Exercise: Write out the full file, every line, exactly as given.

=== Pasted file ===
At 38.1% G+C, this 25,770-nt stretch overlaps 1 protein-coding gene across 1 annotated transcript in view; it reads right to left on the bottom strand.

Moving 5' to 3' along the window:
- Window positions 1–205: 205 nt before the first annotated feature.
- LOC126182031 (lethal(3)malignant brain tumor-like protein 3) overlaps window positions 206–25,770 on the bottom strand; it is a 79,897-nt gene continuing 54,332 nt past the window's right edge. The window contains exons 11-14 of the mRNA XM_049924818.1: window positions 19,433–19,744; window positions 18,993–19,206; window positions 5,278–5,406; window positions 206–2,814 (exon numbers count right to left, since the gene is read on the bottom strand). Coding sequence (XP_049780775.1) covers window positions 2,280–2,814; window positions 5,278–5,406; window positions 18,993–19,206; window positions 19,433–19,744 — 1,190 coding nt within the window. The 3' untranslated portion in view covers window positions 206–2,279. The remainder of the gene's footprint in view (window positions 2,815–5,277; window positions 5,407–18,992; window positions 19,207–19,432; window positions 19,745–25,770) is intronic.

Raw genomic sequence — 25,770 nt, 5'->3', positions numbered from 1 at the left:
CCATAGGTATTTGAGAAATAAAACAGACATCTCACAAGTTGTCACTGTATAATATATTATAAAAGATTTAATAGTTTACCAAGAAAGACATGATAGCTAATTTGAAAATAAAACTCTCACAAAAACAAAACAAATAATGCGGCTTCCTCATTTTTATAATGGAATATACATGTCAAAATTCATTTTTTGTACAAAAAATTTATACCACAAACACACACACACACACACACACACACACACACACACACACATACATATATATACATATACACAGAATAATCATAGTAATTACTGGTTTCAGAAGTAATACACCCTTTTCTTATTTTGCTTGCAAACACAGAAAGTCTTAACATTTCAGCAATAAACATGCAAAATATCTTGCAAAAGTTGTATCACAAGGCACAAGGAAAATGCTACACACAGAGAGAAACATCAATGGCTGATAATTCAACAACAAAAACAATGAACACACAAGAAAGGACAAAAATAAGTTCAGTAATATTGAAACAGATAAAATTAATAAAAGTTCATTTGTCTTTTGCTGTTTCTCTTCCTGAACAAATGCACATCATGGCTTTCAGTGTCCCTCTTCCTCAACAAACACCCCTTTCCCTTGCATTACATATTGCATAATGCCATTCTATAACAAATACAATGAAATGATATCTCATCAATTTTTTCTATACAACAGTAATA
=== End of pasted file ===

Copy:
At 38.1% G+C, this 25,770-nt stretch overlaps 1 protein-coding gene across 1 annotated transcript in view; it reads right to left on the bottom strand.

Moving 5' to 3' along the window:
- Window positions 1–205: 205 nt before the first annotated feature.
- LOC126182031 (lethal(3)malignant brain tumor-like protein 3) overlaps window positions 206–25,770 on the bottom strand; it is a 79,897-nt gene continuing 54,332 nt past the window's right edge. The window contains exons 11-14 of the mRNA XM_049924818.1: window positions 19,433–19,744; window positions 18,993–19,206; window positions 5,278–5,406; window positions 206–2,814 (exon numbers count right to left, since the gene is read on the bottom strand). Coding sequence (XP_049780775.1) covers window positions 2,280–2,814; window positions 5,278–5,406; window positions 18,993–19,206; window positions 19,433–19,744 — 1,190 coding nt within the window. The 3' untranslated portion in view covers window positions 206–2,279. The remainder of the gene's footprint in view (window positions 2,815–5,277; window positions 5,407–18,992; window positions 19,207–19,432; window positions 19,745–25,770) is intronic.

Raw genomic sequence — 25,770 nt, 5'->3', positions numbered from 1 at the left:
CCATAGGTATTTGAGAAATAAAACAGACATCTCACAAGTTGTCACTGTATAATATATTATAAAAGATTTAATAGTTTACCAAGAAAGACATGATAGCTAATTTGAAAATAAAACTCTCACAAAAACAAAACAAATAATGCGGCTTCCTCATTTTTATAATGGAATATACATGTCAAAATTCATTTTTTGTACAAAAAATTTATACCACAAACACACACACACACACACACACACACACACACACACACACATACATATATATACATATACACAGAATAATCATAGTAATTACTGGTTTCAGAAGTAATACACCCTTTTCTTATTTTGCTTGCAAACACAGAAAGTCTTAACATTTCAGCAATAAACATGCAAAATATCTTGCAAAAGTTGTATCACAAGGCACAAGGAAAATGCTACACACAGAGAGAAACATCAATGGCTGATAATTCAACAACAAAAACAATGAACACACAAGAAAGGACAAAAATAAGTTCAGTAATATTGAAACAGATAAAATTAATAAAAGTTCATTTGTCTTTTGCTGTTTCTCTTCCTGAACAAATGCACATCATGGCTTTCAGTGTCCCTCTTCCTCAACAAACACCCCTTTCCCTTGCATTACATATTGCATAATGCCATTCTATAACAAATACAATGAAATGATATCTCATCAATTTTTTCTATACAACAGTAATA